In practical terms, what does MiFID mean for you? In truth, it is too early to provide concrete advice on this subject as the final rules for implementing MiFID will not be published until January 2007 (although, given that the dates for compliance have already been pushed back to 1 November 2007, it would be no surprise if this deadline slips even further). The broad scope of the legislation, however, is clear and, given the sweeping changes that it ushers in, now is the time to start planning for it.

Different types of financial institutions are in different states of preparedness and, given that (at best) firms are still in the early planning stages, we have segmented the MiFID community into four distinct groups:

1. Tier 1 - investment banks and exchanges.
2. Tier 2/3 - investment banks, smaller exchanges and inter-dealer brokers.
3. The buy side.
4. Companies outside the scope of the ISD but who are affected by MiFID.

Status of MiFID

MiFID was passed at the EU level under the Lamfalussy process, the process for regulation of financial services in the EU since 2001. MiFID is a framework directive which means that the main provisions (the Level 1 measures) have already been published and will be followed by Level 2 measures to detail the legislation. On 6 February 2006, the Level 2 measures were published by the European Commission. These measures consist of a regulation and a directive: the former details the requirements for transparency, and the various reporting and record keeping obligations; the latter covers organisational requirements and operating conditions for investment firms.

The process is now for the European Parliament to review the drafts over a three-month period and to express an opinion. Provided they survive this scrutiny, the European Securites Committee will then vote on whether to approve the drafts. Given that the Commission has chosen to use a regulation as part of the Level 2 measures, it is clear that it is keen to avoid delay in implementation and divergence of implementing local regulation. A regulation is directly effective in member states (whereas a directive requires implementation by local regulation).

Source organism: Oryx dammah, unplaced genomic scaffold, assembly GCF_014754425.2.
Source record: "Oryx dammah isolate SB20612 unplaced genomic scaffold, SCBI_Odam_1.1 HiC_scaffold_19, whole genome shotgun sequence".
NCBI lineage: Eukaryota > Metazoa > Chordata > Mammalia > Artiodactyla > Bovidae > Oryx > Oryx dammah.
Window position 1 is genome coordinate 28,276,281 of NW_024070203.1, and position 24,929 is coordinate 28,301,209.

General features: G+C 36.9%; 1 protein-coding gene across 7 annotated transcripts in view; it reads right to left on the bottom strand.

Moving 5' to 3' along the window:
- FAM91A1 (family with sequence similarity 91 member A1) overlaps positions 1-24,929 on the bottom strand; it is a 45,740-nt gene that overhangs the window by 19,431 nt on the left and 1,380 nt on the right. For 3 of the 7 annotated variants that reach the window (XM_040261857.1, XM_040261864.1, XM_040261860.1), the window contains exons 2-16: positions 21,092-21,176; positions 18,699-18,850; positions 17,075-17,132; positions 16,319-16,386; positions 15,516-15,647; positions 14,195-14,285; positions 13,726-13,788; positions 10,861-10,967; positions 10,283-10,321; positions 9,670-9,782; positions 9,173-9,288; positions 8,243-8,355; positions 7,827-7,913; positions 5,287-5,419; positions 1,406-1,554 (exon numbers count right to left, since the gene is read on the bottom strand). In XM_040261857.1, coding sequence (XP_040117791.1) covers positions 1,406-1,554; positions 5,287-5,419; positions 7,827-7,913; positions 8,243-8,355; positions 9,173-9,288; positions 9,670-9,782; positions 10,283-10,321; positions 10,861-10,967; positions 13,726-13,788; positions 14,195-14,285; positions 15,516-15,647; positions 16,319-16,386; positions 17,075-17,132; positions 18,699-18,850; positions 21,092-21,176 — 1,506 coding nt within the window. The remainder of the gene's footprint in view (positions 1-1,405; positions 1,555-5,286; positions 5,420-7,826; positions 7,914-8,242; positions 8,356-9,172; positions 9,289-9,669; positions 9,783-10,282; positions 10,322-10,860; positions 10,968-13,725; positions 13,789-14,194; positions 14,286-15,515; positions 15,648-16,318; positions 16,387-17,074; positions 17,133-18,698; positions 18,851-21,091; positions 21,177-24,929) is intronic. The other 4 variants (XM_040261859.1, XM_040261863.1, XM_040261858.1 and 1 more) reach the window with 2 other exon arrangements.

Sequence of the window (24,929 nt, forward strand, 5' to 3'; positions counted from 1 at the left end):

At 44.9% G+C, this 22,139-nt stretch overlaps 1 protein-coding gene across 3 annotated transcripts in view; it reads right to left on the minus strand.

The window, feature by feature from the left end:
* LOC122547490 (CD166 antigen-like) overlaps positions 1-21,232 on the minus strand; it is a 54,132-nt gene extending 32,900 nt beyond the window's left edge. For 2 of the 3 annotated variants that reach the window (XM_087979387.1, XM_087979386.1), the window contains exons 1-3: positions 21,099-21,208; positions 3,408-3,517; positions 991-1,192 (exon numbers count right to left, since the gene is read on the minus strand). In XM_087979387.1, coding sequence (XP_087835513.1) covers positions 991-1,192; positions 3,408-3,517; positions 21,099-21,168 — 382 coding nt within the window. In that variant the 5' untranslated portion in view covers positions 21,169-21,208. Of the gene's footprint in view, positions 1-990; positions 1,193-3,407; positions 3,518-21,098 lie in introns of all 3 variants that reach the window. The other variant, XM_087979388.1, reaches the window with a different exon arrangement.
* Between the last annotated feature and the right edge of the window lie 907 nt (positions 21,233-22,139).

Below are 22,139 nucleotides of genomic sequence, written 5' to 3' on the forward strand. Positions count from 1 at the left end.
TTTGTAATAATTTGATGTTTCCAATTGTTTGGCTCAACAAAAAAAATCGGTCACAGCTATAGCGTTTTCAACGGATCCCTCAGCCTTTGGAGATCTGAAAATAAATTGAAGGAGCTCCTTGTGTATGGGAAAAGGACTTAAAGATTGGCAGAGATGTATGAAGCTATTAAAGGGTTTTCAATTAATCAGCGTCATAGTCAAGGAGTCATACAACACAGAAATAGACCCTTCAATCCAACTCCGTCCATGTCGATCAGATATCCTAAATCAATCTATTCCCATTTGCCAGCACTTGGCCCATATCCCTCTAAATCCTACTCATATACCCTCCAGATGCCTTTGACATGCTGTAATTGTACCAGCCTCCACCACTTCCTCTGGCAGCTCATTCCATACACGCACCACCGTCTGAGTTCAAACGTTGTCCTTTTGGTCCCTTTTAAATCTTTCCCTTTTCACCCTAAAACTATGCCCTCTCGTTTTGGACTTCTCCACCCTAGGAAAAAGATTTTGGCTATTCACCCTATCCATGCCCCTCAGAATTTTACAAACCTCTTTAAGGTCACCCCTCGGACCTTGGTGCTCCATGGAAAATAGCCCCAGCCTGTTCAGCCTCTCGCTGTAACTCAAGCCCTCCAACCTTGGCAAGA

1. Tier 1 - Investment Banks and Exchanges

It is clear that these larger institutions have already begun investigating MiFID and there is anecdotal evidence to suggest that some of them are confident that compliance represents only a minor hurdle. There is some logic to this belief as, through building the systems and processes to trade in multiple markets, they will already be compliant with many of the measures of MiFID. However, the devil is in the detail and there may be less harmonisation than they expect.

There is also potential danger if this confidence slips into complacency. MiFID introduces a number of new requirements, significantly proof of 'best execution', which is taking 'all reasonable steps to obtain the best possible result for its clients including... considerations such as price, cost, speed and the likelihood of execution and settlement when executing orders.2'